Head to Head: A trio of St. George Gins

Maker: St. George, Alameda, California, USAStGeorgeGins

ABV: 45%

 1) Dry Rye Gin

2) Terroir Gin

3) Botanivore Gin

 Appearance: All clear.

 Nose

1) Unpleasant. The aroma of pot-distilled rye spirit melds with the aroma of juniper to create something that smells like wood varnish, only worse.

2) Spicy and exotic. Fennel seed, mango, lemon grass, bay leaf, sage.

3) More conventional and balanced but still very good. Citrus peel, anise, grains of paradise, coriander, juniper.

 On the palate

1) Tastes worse than it smells. Thick and varnishy. Brings back memories of varnishing a birdhouse on a hot, humid day. The rye white dog and juniper tastes are like mustard and ice cream. Mustard is good and ice cream is good, but together they are disgusting.

2) Medium-bodied and spicy. A brightness comes through on the palate that is not as prominent in the nose, but a very welcome addition. Aniseed candy, sugarcane, papaya, fig, lemon thyme

3) Medium-bodied and sophisticated. Sweet cassia dominates in a very pleasant way with the other botanicals harmonizing nicely.

 Finish

1) Finish is no better, but at least it doesn’t get any worse. More varnish. Mercifully short.

2) Bright, juniper/herbal finish that lingers for a long, long time.

3) Fairly dry and spicy. More coriander and a hint of cumin as it very slowly fades.

 Mixed

The dry rye did very poorly with tonic and in a martini, essentially ruining both drinks. The bottom of the package containing the three bottles recommended using the dry rye in a Negroni which I did. It fared much better in that drink, but I’m not interested in buying a gin that only tastes good in one particular drink. I don’t think many other people are either. Others gin drinking friends who tried it, even in the Negroni, also disliked it. One said it tasted like white dog. The other two did great in everything they I tried them in. They were excellent team players but also brought their own distinctives to the table.

Parting Words

Out of the three, the Terroir Gin was my favorite. It was unlike any other gin I have tasted but still recognizable as gin. It’s a delight from beginning to end, and it’s the sort of experience I look for from a micro-gin. The Botanivore was very good too. It lost a little in comparison to the Terroir, but on its own it’s a wonderful product. Where Terroir is a bit garish, Botanivore is elegant. My friends were split between these two. Both were enjoyed but one favored the Botanivore while the other agreed with me.

 It probably goes without saying but Dry Rye is not recommended. Botanivore is recommended and Terroir is highly recommended. All have a minimum price of $37 per 750 ml bottle in Michigan. For this tasting, I purchased a set of three 200 ml bottles for $30 or thereabouts.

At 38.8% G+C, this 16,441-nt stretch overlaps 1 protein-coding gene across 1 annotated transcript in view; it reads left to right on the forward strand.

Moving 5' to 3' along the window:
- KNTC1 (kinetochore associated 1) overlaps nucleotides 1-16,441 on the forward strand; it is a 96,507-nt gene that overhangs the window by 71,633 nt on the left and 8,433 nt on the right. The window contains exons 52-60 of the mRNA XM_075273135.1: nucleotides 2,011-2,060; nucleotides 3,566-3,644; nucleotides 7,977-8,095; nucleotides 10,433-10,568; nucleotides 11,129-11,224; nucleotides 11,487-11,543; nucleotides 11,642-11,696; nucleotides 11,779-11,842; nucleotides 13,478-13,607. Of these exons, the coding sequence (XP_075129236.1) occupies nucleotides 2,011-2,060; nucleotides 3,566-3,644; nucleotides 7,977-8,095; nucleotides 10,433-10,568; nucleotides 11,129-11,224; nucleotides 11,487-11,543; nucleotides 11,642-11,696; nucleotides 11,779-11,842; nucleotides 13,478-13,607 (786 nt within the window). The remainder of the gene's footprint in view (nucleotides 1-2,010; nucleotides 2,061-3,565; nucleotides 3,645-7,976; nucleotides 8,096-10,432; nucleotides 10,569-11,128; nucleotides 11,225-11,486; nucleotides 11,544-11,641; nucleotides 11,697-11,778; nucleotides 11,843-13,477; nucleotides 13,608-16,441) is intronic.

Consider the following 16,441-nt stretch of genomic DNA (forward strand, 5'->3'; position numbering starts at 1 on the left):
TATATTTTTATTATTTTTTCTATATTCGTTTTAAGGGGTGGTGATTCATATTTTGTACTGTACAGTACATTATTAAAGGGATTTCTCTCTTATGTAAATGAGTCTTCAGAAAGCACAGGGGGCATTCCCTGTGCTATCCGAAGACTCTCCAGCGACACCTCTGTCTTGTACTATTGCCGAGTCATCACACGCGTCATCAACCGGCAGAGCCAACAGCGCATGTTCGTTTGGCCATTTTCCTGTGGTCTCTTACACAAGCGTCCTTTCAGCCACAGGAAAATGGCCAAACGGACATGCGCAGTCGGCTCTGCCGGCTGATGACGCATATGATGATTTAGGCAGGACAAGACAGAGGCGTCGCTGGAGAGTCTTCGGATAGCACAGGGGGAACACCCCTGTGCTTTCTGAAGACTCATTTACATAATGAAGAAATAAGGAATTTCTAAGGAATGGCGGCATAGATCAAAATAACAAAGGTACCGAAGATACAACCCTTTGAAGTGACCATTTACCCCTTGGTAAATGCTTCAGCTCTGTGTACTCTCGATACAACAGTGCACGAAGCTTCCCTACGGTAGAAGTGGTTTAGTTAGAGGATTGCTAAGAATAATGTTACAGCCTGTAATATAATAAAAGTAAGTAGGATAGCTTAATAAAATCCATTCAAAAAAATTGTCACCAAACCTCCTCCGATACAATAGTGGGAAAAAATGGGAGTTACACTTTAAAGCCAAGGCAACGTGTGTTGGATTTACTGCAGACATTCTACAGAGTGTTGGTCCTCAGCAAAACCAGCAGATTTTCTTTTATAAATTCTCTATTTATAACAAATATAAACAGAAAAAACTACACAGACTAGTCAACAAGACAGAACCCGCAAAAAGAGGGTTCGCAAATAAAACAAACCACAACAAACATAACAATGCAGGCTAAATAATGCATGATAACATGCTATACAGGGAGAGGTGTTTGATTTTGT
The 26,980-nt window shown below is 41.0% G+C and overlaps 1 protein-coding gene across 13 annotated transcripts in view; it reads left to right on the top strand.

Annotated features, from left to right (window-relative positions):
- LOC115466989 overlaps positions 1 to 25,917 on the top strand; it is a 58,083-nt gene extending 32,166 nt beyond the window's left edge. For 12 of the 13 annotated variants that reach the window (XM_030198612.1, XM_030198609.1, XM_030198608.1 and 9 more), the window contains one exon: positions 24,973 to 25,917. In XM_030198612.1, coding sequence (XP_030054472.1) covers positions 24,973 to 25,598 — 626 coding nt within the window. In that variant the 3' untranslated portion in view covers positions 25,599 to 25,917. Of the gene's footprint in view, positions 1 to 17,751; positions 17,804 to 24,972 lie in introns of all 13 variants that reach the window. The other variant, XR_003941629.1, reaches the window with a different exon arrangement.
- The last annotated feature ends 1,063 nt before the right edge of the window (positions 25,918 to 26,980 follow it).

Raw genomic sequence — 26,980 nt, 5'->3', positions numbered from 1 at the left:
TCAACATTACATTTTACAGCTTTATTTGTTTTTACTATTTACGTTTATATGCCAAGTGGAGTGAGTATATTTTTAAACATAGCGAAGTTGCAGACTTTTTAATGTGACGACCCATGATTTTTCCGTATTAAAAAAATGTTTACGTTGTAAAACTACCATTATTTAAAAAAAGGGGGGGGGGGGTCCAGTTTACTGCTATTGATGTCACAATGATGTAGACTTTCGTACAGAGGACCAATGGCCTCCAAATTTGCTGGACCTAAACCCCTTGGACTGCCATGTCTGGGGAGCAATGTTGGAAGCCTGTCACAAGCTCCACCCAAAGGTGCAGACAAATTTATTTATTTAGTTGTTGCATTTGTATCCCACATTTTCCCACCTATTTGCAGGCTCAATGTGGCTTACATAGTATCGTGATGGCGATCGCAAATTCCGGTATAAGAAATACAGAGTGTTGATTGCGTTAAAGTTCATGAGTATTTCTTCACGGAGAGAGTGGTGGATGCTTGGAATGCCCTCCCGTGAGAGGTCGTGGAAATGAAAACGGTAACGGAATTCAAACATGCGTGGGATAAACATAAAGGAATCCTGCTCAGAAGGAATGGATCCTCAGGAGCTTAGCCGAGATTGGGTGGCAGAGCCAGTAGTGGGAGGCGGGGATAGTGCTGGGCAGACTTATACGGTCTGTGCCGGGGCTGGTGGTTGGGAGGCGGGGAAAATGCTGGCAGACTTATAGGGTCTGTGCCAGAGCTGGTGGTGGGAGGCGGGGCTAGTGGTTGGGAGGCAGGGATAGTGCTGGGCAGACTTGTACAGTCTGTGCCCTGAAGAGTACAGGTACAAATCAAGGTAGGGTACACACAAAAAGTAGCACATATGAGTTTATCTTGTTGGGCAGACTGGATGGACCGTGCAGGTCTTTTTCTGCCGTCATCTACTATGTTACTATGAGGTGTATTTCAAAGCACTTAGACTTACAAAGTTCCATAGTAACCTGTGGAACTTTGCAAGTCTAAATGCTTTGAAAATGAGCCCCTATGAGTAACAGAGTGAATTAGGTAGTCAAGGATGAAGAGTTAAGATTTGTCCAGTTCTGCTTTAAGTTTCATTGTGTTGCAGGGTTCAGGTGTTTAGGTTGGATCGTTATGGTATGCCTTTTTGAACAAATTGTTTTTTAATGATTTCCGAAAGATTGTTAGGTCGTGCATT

Greyling Gin

Greyling ginMaker: Two Birds, Kalamazoo, Michigan, USA

Distiller: Yahara Bay Distillers, Madison, Wisconsin, USA

ABV: 41%

Appearance: Clear but leaves big thick legs running down the side of the glass.

Nose: Dry. Big juniper, but complex underneath and never smells like wood cleaner. Meyer lemon, orange peel, grains of paradise, coriander, cumin, angelica.

On the palate: Full-bodied and floral. Juniper, boxwood, some citrus and white pepper.

Finish: Herbal and spicy with a bit of burn. Clean and dry.

Mixed: Makes an excellent dry martini but go very easy on the vermouth. Does well in a Tom Collins and with tonic, but a little wasted in those applications.

Parting words: Greyling is an excellent dry gin. It’s complex but never timid or confused. Juniper takes the lead here and everything else is harmonizing with it. Media coverage of the release of the gin emphasized the use of Michigan-grown lavender in the mix of botanicals, but I didn’t notice any when I was tasting for whatever reason. I would class this as a great martini gin or even for drinking neat. At just over $30 it’s priced reasonably for that sort of product.

Two Birds is not as a distillery yet, if it ever will be, but the distiller is printed clearly on the back label without any sort of weasel words or other obfuscation. That’s a breath of fresh air in a world flooded by micro-bottlers trying to pass themselves off as distillers. And why should they hide anything about this product? It speaks for itself. Greyling Gin is highly recommended.

Death’s Door Gin

Maker: Death’s Door, Middleton, Wisconsin, USADeath's Door Gin

ABV: 47%

Appearance: Crystal clear.

Nose: Alcohol, juniper, lime peel, thyme. Opens up considerably with water. Aniseed, horehound, angelica, lavender.

On the palate: Full bodied. Sweet, hot. Cinnamon, juniper, fruity hard candy. With water, still full bodied and still sweet. Rock candy, alcohol, not much else.